42 Percent of Muslims Polled by Pew Research Think Suicide Bombing and Other Violence Against Civilians Are at Least Occasionally Justified

A Pew Research study has found that 42 percent of Muslims in 15 locations think that suicide bombing and other forms of violence against civilian targets is at least occasionally justified in order to defend Islam from its enemies. The study was concluded in Spring 2014 and the results were published Tuesday by Pew Research as part of its Global Attitudes Project. In a few of the nations polled, a large majority of Muslims were against suicide bombing.

Pakistan and Tunisia were found to be overwhelmingly against suicide bombing. Indonesia was also found to be significantly against suicide bombing.

suicide bombingOn the other hand,a significant percentage of Muslim populations polled supported suicide bombings in some circumstances.

Out of 15 polled locations (counting Gaza and West Bank separately), in eight the majority of respondents said suicide bombings were never justified, while in four the majority believed they were at least occasionally justified. Overall, 42 percent of Muslims polled thought suicide bombing was at least occasionally justified.

However, in all or most of the nations polled, there was at least a significant minority that thought suicide bombings were at least occasionally justified. Only in Tunisia and Pakistan was the minority under 10 percent. Depending upon interpretation, 7 and 8 percent of populations of 180 million and 11 million may be considered significant.

42 Pecrent of Muslims Polled by Pew Research Think Suicide Bombing and Other Violence Against Civilians Are at Least Occasionally Justified (4)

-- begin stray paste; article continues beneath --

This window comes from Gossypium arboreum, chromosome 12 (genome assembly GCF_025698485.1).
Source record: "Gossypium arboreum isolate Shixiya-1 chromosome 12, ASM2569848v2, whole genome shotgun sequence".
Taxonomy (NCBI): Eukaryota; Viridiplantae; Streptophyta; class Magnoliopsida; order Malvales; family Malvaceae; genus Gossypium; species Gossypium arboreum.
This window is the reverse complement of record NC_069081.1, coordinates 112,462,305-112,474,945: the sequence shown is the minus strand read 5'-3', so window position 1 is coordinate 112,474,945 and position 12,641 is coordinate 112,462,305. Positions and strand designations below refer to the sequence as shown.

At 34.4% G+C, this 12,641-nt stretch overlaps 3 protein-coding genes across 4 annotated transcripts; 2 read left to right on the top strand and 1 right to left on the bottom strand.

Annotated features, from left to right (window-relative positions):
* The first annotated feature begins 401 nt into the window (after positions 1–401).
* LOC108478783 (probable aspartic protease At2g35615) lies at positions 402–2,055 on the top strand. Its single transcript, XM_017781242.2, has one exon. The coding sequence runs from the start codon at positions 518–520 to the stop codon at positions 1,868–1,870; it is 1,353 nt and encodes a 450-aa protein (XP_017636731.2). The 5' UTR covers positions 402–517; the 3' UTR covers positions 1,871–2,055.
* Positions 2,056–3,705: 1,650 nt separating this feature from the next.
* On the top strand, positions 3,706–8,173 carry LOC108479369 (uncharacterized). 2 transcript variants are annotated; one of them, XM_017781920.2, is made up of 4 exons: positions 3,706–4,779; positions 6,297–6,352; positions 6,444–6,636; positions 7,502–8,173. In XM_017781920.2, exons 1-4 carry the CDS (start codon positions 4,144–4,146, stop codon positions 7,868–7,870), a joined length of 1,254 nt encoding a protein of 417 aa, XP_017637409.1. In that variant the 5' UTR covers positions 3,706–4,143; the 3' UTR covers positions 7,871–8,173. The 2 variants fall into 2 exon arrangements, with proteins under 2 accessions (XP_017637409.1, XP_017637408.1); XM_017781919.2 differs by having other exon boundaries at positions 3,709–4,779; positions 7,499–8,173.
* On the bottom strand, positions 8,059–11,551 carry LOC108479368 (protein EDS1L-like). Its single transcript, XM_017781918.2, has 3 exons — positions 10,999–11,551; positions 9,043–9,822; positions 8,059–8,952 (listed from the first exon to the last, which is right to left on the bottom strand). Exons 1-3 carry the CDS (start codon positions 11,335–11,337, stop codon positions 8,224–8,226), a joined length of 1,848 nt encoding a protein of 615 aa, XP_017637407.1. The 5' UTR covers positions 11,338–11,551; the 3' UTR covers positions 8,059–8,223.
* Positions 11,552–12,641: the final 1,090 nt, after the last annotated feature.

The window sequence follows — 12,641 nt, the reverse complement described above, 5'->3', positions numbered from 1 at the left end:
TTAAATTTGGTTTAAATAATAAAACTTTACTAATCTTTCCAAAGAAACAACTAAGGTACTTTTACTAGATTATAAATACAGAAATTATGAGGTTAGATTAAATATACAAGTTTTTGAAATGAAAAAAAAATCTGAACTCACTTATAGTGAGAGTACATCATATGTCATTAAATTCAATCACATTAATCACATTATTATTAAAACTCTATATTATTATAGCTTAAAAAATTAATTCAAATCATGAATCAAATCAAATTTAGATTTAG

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Although Pew tallied their net results to include only “Often” and “Sometimes,” a large percentage of Muslims polled felt that suicide bombings were at least “Rarely” justified. For example, in Israel only 16 percent of Muslims thought that suicide bombings were “Often” or “Sometimes” justified, but an additional 30 percent felt they were justified on some occasions. In Jordan, only 15 percent felt suicide bombings were justified often or sometimes, but an additional 29 percent thought they were occasionally justified. In Egypt, 24 percent said “Often” or “Sometimes;” 35 percent said “Rarely.”

In a few locations, an uncertain response accounted for a significant percentage of responses. To compare the two regions polled within the Palestinian territory, although in Gaza 75 percent of Muslims thought suicide bombing was “Often” or “Sometimes” justified, and on the West Bank only 49 percent did, on the West Bank there was also a significant percentage of respondents who said they “didn’t know”–13 percent–while only 4 percent of Muslims in Gaza “didn’t know.”
Similarly, in Turkey, where the the minority (29 percent) of Muslims felt suicide bombings were never justified, 13 percent responded that they did not know. A similar percentage of uncertainty existed in three other majority-opposed nations: Pakistan, Nigeria and Senegal.

42 Pecrent of Muslims Polled by Pew Research Think Suicide Bombing and Other Violence Against Civilians Are at Least Occasionally Justified (3)

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Pew Research also reported that support for suicide bombing has fallen since the September 2001 World Trade Center attack. Pew has recorded a steady decline in support for suicide bombings “against civilian targets in order to defend Islam from its enemies.” In all nations presented by Pew–with the exception of Tanzania–levels of support have declined or remained steady. However, it should be noted that although Pew formulated the results by asking “Do you feel this kind of violence is often justified to defend Islam, sometimes justified, rarely justified, or never justified?” they tabulate their percentages of support based on “often/sometimes” only, and do not show the percentage of Muslims who do support suicide attacks, but only “rarely.”

By Day Blakely Donaldson

Pew Research

Categories: Day Blakely Donaldson, Featured, Headlines, Pew Research, Suicide Bombing, Terrorism, and World.

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